Lexia Helps Struggling Readers Learn to Read

Lexia Helps Struggling Readers Learn to Read
Reading is a necessary skill in today’s complex world. You need to know how to read menus, signs, directions, food labels, prescription labels, tax forms, and the list goes on and on and on.

Unfortunately, many children and some adults cannot read at all, or they are way below their peers and grade level. For these people, reading is not just challenging, it is pure agony for them to try to read even a short passage, and a book is just too overwhelming. Throw in a teacher that is requiring them to read out loud in front of the class and you have just combined the ingredients for a perfect melt down.

Lexia learning software was created to specifically help struggling readers from ages 4 all the way up to adults. I love their tag line. Feed a mind. Watch it grow.

That is exactly what I have been able to witness since starting to use the Lexia learning software program. Children who just could not get reading before are now decoding words and reading like never before. In some instances, students are jumping 2-3 grade levels within 1 year.

Two men who were friends worked together to develop the Lexia learning software, one man had a dyslexic child and the other was a neurosurgeon who specialized in traumatic brain injury. They followed the Orton-Gillingham methods closely as they developed the software along with testing on severe dyslexic children. The neurosurgeon brought in his knowledge and research of the brain and neurotransmitters to develop the timing and mechanisms that he knew could help re-fire pathways in the brain. The end result is a fantastic piece of software that kids love to use, and teachers and parents see tremendous results with.

Lexia comes in three different flavors if you will, depending upon what age your child is. There is Early Learning, which is for 4-6 year olds. You will find some younger acting 7 and 8 year olds liking and learning from this program as well. Primary Learning is for ages 5-8 but could easily go up to age 10. The Strategies for Older Students is for ages 9 and up through adults.

The primary difference in the three is the user interface and the way the material is presented to the audience. The Early Learning is definitely for a younger audience. You would not want to put a 12 year old on this even if he is a non-reader. It just won’t work. He will feel as if he is being treated like a baby and will put up huge defensive walls that hamper learning.

All of the programs have different levels that start at the very basics of letter recognition and move up through vowels, consonants, syllables, word decoding, sight words, and paragraphs. The Strategies for Older Students also moves up into higher levels objectives such as Greek, Latin and special accents, along with much longer paragraphs and word comprehension.
The beauty for teachers and parents is that either you can move through the program very focused one level at a time, or you can spot target specific skills. The program is adaptive to children in that if a child knows a particular objective, the program allows them to move very quickly through it and on to the next level. If they are struggling, the program presents that objective repeatedly until they get it mastered. Only then can they move to the next level. This is wonderful for kids who need repeated practice to get a particular concept.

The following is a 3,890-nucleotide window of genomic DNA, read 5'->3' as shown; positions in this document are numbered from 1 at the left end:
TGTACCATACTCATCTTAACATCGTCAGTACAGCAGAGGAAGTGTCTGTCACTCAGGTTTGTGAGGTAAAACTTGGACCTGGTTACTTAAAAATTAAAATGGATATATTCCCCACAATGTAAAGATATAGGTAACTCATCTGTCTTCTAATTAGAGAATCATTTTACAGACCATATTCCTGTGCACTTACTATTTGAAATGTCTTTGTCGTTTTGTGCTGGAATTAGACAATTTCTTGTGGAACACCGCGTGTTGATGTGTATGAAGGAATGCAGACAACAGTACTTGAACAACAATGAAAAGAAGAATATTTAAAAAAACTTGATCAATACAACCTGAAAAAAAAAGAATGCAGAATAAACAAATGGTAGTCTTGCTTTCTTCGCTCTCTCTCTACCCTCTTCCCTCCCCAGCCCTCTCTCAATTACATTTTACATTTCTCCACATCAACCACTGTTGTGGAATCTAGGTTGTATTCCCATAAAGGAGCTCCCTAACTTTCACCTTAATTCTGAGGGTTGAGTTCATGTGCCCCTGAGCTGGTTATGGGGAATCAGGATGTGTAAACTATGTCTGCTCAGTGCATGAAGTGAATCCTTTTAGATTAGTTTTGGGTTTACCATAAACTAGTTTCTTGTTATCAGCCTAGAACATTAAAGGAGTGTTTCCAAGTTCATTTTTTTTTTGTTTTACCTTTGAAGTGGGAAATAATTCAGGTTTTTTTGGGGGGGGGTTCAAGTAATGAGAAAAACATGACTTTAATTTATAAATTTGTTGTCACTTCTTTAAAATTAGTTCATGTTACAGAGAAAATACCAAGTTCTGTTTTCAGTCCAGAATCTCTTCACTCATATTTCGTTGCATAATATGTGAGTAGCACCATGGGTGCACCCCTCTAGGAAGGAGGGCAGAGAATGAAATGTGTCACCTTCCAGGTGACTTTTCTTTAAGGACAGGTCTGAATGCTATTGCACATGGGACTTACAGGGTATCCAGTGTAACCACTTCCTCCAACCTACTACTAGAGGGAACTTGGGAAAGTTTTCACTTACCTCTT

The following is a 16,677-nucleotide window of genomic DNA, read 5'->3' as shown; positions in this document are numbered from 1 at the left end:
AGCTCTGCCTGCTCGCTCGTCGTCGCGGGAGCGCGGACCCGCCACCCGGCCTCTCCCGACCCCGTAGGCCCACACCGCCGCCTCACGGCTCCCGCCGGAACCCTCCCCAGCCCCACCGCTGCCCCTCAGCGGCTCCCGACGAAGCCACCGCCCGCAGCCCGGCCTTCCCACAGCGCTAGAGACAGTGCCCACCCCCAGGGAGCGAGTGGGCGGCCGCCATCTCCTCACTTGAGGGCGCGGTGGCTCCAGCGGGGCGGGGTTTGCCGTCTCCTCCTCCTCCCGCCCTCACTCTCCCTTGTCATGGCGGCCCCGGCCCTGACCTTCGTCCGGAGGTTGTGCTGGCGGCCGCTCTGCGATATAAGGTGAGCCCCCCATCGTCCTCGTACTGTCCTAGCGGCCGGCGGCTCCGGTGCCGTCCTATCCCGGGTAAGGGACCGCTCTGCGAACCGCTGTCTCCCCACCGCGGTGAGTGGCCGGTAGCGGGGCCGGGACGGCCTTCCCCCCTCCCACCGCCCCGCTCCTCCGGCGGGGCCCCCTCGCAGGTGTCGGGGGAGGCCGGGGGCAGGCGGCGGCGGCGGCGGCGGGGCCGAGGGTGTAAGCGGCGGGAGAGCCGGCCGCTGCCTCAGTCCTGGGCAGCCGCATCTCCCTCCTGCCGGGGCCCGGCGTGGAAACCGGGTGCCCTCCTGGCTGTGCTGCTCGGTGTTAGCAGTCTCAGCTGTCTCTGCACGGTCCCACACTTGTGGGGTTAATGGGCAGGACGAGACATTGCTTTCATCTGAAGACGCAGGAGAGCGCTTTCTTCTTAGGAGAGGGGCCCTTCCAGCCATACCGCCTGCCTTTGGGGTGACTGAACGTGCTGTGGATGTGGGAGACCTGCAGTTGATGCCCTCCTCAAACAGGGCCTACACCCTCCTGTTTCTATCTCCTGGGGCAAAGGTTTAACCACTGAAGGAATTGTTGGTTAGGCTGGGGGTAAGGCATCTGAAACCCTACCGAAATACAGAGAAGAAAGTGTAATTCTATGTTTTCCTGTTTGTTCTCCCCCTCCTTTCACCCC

The Lexia learning software also comes with a Quick Reading Test that allows you to quickly decide on where the student should be placed in the program. I like to use the Quick Reading Test as a pre and post test to see gains made within the program. Of course, you want to see gains in reading too, but sometimes those gains come more slowly. Transfer of learning to a new environment takes lots of time and effort. However, if you can see and show the student the gains within the program, it motivates them to keep going.

The Lexia learning software itself has terrific graphs that automatically graph the student’s results as they move through the levels. There are a variety of report options as well so you can print out hard copies to zone in on areas of difficulties or celebrate successes.

Lexia has school licensing options available through their independent representatives and has a home version through their website online. There are various testimonials and research based information available on their web site at www.lexialearning.com.

Based on the results I’ve seen from this software over the last two years with the students in school and the students I tutor, I highly recommend Lexia learning software as a tool to help struggling readers learn how to read. Keep in mind this software is used as a tool for repetitive practice and does not take the place of direct instruction. However, when kids are begging to do Lexia and their reading levels are increasing you have to think you have found a winner!

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